Infrastructure at your Service

Stéphane Haby

Check SQL Server Error Log size with a policy

In many blogs or articles, we can read that it is recommended to recycle the error log to be sure that the size is not too big
In the Best Practice Analyzer (BPA) for SQL Server, this is a rule.
But what is a good size for the error log file?
I have often heard “it depends”, but in my opinion, this is not a good answer
The first step is to find out what is a good size for the error log file.

Step 1: Identify the error log size threshold

To find an acceptable limit, I first checked the server. The easiest way is to go to the windows explorer on the server, open the error log path and look at the size by file as showed on the following picture:

DBI_errorlog_09.png

You can also use the undocumented stored procedure xp_enumerrorlogs, which will be useful in my case because I will create a policy that will verify each error log file size against a configured threshold:

DBI_errorlog_10.png

xp_enumerrorlogs provides the following information:

  • Archive Number
  • Creation Date (recycling date)
  • Size in byte

On my server, I noticed I have 13 archive files with different sizes, but I have not a strategy to recycle the error log file. Thus, it is recycled during the SQL Server Engine service restart.

For a production server, this can be long to read and display the error log file. Furthermore the error log can become very very big.
At the end of this article, I will give you a dbi best practice for the error log.

In my sample, I will focus with 4 archives: 2 small size archive files with number 2 and 11 and 2 big size archive files with number 3 & 4.
I will run SQL Server Management Studio (SSMS) to display one archive after the other and in parallel, I will run the resource manager to see the memory used by SSMS.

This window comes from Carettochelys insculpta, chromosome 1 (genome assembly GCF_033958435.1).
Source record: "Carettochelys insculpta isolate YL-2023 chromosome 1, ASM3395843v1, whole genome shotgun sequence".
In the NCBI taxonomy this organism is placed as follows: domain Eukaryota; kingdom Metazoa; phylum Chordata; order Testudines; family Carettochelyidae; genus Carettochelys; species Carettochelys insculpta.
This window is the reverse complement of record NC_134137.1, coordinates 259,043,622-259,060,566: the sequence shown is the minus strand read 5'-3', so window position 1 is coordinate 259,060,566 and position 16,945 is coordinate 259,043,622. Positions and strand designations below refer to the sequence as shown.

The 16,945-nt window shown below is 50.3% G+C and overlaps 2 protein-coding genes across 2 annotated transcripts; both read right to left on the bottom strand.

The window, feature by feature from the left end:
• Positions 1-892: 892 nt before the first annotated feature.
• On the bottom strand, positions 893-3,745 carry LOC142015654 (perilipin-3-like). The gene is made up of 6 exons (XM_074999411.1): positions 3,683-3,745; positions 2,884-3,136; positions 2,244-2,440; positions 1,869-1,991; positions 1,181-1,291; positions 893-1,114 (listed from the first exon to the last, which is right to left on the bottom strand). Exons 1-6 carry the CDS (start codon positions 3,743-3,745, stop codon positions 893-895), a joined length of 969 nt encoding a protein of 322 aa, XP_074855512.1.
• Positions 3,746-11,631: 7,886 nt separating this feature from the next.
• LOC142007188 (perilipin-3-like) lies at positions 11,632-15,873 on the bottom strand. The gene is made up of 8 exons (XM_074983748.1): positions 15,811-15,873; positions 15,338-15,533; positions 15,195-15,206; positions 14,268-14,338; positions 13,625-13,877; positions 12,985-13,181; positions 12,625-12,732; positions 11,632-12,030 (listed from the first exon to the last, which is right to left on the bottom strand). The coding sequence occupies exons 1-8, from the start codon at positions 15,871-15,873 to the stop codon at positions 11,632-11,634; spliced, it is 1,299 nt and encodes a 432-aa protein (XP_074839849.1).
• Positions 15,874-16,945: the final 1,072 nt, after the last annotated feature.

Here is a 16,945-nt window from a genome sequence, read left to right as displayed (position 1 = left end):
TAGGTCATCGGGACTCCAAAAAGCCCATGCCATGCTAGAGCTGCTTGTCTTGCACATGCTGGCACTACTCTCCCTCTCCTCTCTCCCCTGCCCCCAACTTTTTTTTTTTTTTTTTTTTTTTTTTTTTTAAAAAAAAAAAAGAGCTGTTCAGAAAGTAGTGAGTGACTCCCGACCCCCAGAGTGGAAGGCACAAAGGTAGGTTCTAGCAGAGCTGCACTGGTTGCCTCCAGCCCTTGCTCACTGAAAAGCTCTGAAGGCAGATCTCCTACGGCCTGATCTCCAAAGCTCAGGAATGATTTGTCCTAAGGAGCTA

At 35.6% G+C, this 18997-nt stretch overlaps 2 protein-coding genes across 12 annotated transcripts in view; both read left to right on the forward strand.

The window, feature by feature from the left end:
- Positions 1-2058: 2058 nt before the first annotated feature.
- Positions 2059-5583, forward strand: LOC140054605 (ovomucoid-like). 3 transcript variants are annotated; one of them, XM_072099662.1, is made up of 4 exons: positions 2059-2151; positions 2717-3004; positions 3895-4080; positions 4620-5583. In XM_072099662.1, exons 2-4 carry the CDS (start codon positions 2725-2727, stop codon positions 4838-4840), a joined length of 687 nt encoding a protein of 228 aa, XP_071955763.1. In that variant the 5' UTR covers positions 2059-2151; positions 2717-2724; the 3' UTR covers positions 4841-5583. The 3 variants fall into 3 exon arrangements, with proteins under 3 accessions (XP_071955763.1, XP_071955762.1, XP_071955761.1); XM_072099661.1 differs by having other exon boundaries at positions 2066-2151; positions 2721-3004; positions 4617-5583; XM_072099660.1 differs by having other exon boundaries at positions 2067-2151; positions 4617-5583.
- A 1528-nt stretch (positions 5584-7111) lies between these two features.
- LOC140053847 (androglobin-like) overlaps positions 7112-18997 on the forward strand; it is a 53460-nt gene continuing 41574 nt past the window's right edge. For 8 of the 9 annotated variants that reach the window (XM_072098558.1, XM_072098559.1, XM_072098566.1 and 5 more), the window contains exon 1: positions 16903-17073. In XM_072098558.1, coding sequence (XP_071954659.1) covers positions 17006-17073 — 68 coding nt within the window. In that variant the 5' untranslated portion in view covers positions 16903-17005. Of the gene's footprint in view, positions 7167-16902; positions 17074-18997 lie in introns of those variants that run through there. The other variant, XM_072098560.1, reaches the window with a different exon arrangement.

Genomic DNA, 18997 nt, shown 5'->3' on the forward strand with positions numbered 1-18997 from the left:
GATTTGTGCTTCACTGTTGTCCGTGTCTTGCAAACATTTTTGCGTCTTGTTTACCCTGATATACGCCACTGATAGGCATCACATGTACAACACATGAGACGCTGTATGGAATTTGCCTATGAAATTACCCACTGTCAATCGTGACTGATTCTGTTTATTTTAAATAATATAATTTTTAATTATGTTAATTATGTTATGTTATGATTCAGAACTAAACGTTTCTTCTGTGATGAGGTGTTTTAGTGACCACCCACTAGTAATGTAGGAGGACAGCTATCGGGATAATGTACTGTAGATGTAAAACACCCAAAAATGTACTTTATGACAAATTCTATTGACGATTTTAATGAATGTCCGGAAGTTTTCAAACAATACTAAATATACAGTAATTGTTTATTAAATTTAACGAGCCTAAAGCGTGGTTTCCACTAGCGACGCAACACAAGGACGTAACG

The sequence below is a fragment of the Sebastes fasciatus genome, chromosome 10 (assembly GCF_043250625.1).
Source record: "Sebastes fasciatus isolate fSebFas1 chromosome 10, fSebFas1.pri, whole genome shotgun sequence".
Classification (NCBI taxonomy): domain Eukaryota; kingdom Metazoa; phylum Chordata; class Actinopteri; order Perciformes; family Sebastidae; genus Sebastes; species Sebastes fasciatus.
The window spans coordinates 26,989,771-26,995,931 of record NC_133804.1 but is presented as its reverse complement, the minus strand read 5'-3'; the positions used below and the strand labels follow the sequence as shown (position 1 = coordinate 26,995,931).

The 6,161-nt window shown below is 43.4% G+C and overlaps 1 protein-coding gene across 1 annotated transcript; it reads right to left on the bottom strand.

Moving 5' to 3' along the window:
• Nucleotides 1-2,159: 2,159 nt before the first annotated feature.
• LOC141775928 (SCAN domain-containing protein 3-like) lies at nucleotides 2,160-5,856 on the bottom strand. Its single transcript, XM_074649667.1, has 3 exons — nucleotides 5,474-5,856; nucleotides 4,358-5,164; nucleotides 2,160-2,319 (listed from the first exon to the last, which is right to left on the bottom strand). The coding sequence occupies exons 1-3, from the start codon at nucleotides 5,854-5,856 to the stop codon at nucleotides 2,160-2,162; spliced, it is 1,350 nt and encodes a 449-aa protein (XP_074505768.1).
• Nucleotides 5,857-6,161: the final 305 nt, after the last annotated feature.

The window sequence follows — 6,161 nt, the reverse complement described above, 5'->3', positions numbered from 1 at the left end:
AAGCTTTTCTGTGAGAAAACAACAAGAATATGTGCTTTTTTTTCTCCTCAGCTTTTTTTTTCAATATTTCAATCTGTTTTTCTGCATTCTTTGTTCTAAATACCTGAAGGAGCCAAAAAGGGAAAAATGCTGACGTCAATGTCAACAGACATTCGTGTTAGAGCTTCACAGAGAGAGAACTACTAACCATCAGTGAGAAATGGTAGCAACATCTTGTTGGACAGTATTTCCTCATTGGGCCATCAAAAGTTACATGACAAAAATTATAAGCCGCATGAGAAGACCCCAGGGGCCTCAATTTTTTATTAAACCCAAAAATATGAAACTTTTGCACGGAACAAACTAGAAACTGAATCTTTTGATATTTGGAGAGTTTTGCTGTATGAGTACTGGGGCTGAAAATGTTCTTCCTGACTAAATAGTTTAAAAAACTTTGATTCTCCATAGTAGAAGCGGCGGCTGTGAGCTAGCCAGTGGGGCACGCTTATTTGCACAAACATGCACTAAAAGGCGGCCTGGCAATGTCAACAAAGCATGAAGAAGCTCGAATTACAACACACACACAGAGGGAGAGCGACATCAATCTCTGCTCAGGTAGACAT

Result for Archive Number 2

DBI_errorlog_02.png

Result for Archive Number 11

DBI_errorlog_06.png

Result for Archive Number 3

DBI_errorlog_05.png

Result for Archive Number 4

DBI_errorlog_01.png

The following table summarizes the results of each error log files reading:

DBI_errorlog_08.png

Time result

We can notice that between the archive number 11 with 45459 records and the archive number 3 with 761039 records, the time to read is approximately 30s.
The archive number 4 run more than 1 minutes… I can easily take a coffee!:-o

Memory result

The private memory column gives us an important information here: we can see that for the archive number 11, the memory has doubled in size.
Furthermore, for the Archive number 3, we have 4 times more and for the Archive number 4 we have 11 times more.
As the reminder, this metric is typically used to measure the memory impact of an application.

According to these information, I can deduce that a good error log file size is between 33MB and 164MB.
To be comfortable, I choose a policy threshold value of 50MB.

Step2: Creating the script

I create a table with the information provided from the xp_enumerrorlogs.
I divide the size per 1024 to have kB and again to have MB.

DBI_errorlog_04.png

In this picture, you can see that I have 2 archive sizes greater than the  50Mb threshold value.